8. 8.
    Powell DW, Mifflin RC, Valentich JD, Crowe SE, Saada JI, West AB. Myofibroblasts. II. Intestinal subepithelial myofibroblasts. Am J Physiol. 1999;277:C183–201.PubMedGoogle Scholar
  9. 9.
    Orimo A, Tomioka Y, Shimizu Y, Sato M, Oigawa S, Kamata K, et al. Cancer-associated myofibroblasts possess various factors to promote endometrial tumor progression. Clin Cancer Res. 2001;7:3097–105.PubMedGoogle Scholar
  10. 10.
    Hanahan D, Coussens LM. Accessories to the crime: functions of cells recruited to the tumor microenvironment. Cancer Cell. 2012;21:309–22.CrossRefPubMedGoogle Scholar
  11. 11.
    Matsumoto K, Nakamura T. Hepatocyte growth factor and the Met system as a mediator of tumor-stromal interactions. Int J Cancer. 2006;119:477–83.CrossRefPubMedGoogle Scholar
  12. 12.
    Peña C, Céspedes MV, Lindh MB, Kiflemariam S, Mezheyeuski A, Edqvist PH, et al. STC1 expression by cancer-associated fibroblasts drives metastasis of colorectal cancer. Cancer Res. 2013;73:1287–97.CrossRefPubMedGoogle Scholar
  13. 13.
    Orimo A, Gupta PB, Sgroi DC, Arenzana-Seisdedos F, Delaunay T, Naeem R, et al. Stromal fibroblasts present in invasive human breast carcinomas promote tumor growth and angiogenesis through elevated SDF-1/CXCL12 secretion. Cell. 2005;121:335–48.CrossRefPubMedGoogle Scholar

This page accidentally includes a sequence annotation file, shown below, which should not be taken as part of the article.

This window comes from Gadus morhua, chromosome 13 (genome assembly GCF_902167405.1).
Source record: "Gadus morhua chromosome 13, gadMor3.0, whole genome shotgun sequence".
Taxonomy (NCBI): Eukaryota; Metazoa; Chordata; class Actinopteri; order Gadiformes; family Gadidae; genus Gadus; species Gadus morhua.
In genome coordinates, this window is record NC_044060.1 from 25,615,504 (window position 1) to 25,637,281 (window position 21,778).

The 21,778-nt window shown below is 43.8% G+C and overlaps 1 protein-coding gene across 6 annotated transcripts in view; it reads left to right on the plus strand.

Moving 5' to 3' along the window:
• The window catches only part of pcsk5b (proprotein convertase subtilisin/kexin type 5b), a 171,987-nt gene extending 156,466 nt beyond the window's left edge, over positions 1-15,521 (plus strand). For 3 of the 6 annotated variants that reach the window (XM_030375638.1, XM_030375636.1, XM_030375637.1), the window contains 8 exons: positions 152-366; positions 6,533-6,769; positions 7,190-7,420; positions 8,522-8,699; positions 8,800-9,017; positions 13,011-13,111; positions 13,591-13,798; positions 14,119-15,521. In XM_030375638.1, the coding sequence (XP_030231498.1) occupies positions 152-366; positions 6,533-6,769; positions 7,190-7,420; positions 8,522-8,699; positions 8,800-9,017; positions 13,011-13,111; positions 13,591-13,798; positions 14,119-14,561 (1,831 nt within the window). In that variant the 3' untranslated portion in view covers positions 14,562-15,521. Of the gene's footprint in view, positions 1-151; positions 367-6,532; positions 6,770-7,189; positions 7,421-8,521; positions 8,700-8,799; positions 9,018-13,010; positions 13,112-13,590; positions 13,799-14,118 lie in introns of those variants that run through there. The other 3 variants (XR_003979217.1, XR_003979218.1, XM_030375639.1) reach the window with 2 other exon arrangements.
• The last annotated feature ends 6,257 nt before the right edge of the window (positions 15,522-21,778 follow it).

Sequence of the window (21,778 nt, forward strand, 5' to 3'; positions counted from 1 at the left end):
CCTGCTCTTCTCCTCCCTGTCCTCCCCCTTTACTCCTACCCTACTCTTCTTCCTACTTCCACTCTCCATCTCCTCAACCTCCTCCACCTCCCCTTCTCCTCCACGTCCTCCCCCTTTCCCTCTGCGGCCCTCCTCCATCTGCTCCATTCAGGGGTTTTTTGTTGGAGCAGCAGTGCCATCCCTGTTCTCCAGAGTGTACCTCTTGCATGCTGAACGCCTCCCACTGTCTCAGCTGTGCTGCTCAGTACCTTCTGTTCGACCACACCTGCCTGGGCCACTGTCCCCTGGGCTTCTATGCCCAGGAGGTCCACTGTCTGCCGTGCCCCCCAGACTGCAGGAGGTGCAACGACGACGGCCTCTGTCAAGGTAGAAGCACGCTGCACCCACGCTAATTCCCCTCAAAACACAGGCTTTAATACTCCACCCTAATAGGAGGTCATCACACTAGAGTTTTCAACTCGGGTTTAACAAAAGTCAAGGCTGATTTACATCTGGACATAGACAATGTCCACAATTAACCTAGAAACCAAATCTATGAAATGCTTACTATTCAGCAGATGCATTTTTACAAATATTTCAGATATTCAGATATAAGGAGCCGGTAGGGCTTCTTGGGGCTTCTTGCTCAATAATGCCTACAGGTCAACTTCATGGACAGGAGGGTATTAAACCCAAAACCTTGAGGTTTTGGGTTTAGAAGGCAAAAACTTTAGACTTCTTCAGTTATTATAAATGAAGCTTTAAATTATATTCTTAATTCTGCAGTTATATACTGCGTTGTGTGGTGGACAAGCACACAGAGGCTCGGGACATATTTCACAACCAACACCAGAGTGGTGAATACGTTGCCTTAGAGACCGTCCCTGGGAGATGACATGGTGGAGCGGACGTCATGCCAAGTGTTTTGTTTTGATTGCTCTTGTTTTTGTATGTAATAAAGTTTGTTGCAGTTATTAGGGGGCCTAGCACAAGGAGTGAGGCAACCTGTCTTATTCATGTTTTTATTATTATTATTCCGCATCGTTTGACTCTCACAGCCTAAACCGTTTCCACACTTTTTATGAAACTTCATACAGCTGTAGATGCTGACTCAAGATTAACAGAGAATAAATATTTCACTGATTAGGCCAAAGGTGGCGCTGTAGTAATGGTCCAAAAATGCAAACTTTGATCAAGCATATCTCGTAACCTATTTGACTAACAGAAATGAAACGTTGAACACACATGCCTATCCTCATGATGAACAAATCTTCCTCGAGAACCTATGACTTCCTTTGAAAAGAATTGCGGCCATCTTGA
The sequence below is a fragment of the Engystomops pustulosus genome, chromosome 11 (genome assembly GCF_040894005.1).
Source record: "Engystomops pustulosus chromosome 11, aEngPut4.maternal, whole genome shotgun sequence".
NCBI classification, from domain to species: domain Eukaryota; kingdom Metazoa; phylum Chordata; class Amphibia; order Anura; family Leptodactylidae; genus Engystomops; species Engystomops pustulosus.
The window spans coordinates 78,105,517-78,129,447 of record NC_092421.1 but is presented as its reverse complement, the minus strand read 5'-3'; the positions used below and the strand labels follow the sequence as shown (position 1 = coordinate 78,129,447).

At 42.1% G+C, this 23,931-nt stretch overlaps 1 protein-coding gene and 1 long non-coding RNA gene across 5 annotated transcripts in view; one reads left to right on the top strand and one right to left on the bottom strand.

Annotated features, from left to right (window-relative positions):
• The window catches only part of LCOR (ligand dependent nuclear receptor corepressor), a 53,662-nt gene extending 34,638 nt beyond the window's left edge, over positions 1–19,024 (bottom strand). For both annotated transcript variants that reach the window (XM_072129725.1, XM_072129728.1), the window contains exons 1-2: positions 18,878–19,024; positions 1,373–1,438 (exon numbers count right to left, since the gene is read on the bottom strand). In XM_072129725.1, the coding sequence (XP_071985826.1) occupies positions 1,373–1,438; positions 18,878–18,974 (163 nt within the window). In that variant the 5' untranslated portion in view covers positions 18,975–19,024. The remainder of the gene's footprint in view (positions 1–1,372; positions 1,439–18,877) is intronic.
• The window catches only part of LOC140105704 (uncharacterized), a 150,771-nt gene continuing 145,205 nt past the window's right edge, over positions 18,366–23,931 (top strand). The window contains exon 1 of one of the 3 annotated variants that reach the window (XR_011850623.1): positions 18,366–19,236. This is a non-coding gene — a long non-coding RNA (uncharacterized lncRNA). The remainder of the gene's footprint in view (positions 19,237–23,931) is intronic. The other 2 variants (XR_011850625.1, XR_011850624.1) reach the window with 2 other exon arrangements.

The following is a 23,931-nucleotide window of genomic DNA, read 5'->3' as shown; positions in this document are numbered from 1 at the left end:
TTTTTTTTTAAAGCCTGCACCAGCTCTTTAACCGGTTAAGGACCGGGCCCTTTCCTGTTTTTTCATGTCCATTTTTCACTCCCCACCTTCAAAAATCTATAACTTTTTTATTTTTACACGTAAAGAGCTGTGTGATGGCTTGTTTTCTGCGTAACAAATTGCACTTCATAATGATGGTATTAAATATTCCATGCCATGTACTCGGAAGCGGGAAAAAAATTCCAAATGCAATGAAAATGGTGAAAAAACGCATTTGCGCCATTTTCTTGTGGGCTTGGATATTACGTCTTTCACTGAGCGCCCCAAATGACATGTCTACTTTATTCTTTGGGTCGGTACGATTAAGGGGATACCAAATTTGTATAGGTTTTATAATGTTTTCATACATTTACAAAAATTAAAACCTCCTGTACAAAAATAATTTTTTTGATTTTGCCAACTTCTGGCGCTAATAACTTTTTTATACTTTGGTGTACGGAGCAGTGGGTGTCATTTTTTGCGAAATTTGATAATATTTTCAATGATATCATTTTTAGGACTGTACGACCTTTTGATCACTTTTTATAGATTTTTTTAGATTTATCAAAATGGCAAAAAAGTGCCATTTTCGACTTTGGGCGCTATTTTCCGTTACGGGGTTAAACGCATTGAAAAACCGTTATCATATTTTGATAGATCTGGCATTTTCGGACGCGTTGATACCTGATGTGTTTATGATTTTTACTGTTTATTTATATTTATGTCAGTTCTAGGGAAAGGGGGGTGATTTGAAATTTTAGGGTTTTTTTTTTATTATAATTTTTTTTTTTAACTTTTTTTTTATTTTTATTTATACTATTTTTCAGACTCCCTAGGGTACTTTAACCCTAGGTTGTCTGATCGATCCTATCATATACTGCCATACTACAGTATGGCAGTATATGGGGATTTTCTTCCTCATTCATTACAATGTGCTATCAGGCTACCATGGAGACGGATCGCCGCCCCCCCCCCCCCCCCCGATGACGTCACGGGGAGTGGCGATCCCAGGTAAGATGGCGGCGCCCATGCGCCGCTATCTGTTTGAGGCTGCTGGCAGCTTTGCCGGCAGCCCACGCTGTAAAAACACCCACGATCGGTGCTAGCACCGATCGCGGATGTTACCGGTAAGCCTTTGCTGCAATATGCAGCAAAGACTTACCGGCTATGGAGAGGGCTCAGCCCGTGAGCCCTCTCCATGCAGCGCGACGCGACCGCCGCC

14. 14.
    Pietras K, Ostman A. Hallmarks of cancer: interactions with the tumor stroma. Exp Cell Res. 2010;316:1324–31.CrossRefPubMedGoogle Scholar
  15. 15.
    Wells A. Tumor invasion: role of growth factor-induced cell motility. Adv Cancer Res. 2000;78:31–101.CrossRefPubMedGoogle Scholar
  16. 16.
    Ribeiro FA, Noguti J, Oshima CT, Ribeiro DA. Effective targeting of the epidermal growth factor receptor (EGFR) for treating oral cancer: a promising approach. Anticancer Res. 2014;34:1547–52.PubMedGoogle Scholar
  17. 17.
    Lee HJ, Seo AN, Kim EJ, Jang MH, Kim YJ, Kim JH, et al. Prognostic and predictive values of EGFR overexpression and EGFR copy number alteration in HER2-positive breast cancer. Br J Cancer. 2015;112:103–11.CrossRefPubMedGoogle Scholar
  18. 18.
    Bethune G, Bethune D, Ridgway N, Xu Z. Epidermal growth factor receptor (EGFR) in lung cancer: an overview and update. J Thorac Dis. 2010;2:48–51.PubMedPubMedCentralGoogle Scholar
  19. 19.
    Di Lorenzo G, Tortora G, D’Armiento FP, De Rosa G, Staibano S, Autorino R, et al. Expression of epidermal growth factor receptor correlates with disease relapse and progression to androgen-independence in human prostate cancer. Clin Cancer Res. 2002;8:3438–44.PubMedGoogle Scholar
  20. 20.
    Hatanpaa KJ, Burma S, Zhao D, Habib AA. Epidermal growth factor receptor in glioma: signal transduction, neuropathology, imaging, and radioresistance. Neoplasia. 2010;12:675–84.CrossRefPubMedPubMedCentralGoogle Scholar
  21. 21.
    Voldborg BR, Damstrup L, Spang-Thomsen M, Poulsen HS. Epidermal growth factor receptor (EGFR) and EGFR mutations, function and possible role in clinical trials. Ann Oncol. 1997;8:1197–206.CrossRefPubMedGoogle Scholar
  22. 22.
    Köhler J, Schuler M. Afatinib, erlotinib and gefitinib in the first-line therapy of EGFR mutation-positive lung adenocarcinoma: a review. Onkologie. 2013;36:510–8.CrossRefPubMedGoogle Scholar